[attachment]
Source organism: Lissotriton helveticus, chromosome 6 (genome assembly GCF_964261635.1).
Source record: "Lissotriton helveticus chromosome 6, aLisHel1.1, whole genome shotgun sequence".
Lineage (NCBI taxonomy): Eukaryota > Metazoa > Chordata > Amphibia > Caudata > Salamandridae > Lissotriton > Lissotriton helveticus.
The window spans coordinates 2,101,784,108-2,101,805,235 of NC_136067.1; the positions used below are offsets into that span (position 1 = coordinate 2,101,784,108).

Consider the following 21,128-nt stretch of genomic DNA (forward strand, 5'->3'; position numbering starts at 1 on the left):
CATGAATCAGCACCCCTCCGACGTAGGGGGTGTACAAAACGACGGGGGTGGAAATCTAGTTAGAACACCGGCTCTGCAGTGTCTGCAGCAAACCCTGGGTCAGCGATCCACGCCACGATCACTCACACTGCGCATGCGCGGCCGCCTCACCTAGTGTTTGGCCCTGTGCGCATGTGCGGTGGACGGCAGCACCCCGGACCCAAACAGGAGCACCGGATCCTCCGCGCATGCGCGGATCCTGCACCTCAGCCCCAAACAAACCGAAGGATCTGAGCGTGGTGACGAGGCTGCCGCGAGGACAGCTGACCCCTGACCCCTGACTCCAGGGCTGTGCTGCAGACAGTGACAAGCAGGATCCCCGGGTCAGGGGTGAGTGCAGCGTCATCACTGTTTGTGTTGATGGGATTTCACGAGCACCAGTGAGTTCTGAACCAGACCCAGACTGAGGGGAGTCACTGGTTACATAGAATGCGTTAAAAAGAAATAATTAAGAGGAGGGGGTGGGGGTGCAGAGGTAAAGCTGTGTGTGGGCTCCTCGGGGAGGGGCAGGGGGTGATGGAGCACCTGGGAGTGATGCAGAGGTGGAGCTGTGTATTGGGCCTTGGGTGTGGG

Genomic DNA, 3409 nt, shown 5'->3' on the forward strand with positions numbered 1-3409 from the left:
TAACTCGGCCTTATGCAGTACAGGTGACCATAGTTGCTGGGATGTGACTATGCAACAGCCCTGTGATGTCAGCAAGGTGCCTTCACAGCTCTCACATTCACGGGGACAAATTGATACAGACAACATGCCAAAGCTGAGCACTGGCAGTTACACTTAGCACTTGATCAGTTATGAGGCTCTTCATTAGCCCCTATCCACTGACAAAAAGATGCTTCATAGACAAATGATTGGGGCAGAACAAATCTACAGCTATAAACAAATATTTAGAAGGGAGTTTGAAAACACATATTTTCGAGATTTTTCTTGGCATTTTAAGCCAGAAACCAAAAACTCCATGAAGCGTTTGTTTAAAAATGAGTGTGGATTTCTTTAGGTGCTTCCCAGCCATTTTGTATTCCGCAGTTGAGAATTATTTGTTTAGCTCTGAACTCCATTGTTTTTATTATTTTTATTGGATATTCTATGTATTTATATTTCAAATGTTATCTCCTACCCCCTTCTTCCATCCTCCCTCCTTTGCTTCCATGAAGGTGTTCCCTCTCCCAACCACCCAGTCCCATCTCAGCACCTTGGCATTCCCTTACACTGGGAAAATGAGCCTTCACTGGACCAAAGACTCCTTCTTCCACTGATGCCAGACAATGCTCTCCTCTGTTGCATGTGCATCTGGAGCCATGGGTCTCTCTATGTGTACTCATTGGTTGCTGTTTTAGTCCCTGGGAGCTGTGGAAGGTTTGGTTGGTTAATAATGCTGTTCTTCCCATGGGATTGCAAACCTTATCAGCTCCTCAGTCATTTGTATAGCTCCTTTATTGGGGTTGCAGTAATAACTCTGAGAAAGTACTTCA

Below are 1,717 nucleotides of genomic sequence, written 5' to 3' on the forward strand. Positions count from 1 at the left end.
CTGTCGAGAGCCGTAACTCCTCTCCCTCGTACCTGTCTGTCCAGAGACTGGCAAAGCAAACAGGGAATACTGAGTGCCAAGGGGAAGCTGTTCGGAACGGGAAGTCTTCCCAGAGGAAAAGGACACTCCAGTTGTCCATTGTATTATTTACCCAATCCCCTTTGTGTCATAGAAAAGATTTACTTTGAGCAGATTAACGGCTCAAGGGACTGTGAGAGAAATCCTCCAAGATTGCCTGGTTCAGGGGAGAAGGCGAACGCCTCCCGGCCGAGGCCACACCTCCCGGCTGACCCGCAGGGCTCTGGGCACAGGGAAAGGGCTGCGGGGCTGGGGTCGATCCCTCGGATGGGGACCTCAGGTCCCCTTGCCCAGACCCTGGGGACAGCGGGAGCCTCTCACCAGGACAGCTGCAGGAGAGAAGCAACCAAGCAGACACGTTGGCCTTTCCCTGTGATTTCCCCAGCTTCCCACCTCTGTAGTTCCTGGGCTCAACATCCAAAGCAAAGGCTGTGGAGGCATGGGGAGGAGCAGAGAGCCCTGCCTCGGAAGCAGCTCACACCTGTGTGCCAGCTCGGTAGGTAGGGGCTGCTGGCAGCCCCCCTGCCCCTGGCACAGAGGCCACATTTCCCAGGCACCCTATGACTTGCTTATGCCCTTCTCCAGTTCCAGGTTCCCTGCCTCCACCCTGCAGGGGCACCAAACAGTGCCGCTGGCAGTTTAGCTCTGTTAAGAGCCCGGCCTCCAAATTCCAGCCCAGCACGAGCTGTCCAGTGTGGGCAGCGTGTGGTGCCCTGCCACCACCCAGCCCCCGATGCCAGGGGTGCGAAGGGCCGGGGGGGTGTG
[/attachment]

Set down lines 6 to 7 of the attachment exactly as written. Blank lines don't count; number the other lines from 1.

CATGAATCAGCACCCCTCCGACGTAGGGGGTGTACAAAACGACGGGGGTGGAAATCTAGTTAGAACACCGGCTCTGCAGTGTCTGCAGCAAACCCTGGGTCAGCGATCCACGCCACGATCACTCACACTGCGCATGCGCGGCCGCCTCACCTAGTGTTTGGCCCTGTGCGCATGTGCGGTGGACGGCAGCACCCCGGACCCAAACAGGAGCACCGGATCCTCCGCGCATGCGCGGATCCTGCACCTCAGCCCCAAACAAACCGAAGGATCTGAGCGTGGTGACGAGGCTGCCGCGAGGACAGCTGACCCCTGACCCCTGACTCCAGGGCTGTGCTGCAGACAGTGACAAGCAGGATCCCCGGGTCAGGGGTGAGTGCAGCGTCATCACTGTTTGTGTTGATGGGATTTCACGAGCACCAGTGAGTTCTGAACCAGACCCAGACTGAGGGGAGTCACTGGTTACATAGAATGCGTTAAAAAGAAATAATTAAGAGGAGGGGGTGGGGGTGCAGAGGTAAAGCTGTGTGTGGGCTCCTCGGGGAGGGGCAGGGGGTGATGGAGCACCTGGGAGTGATGCAGAGGTGGAGCTGTGTATTGGGCCTTGGGTGTGGG

Genomic DNA, 3409 nt, shown 5'->3' on the forward strand with positions numbered 1-3409 from the left: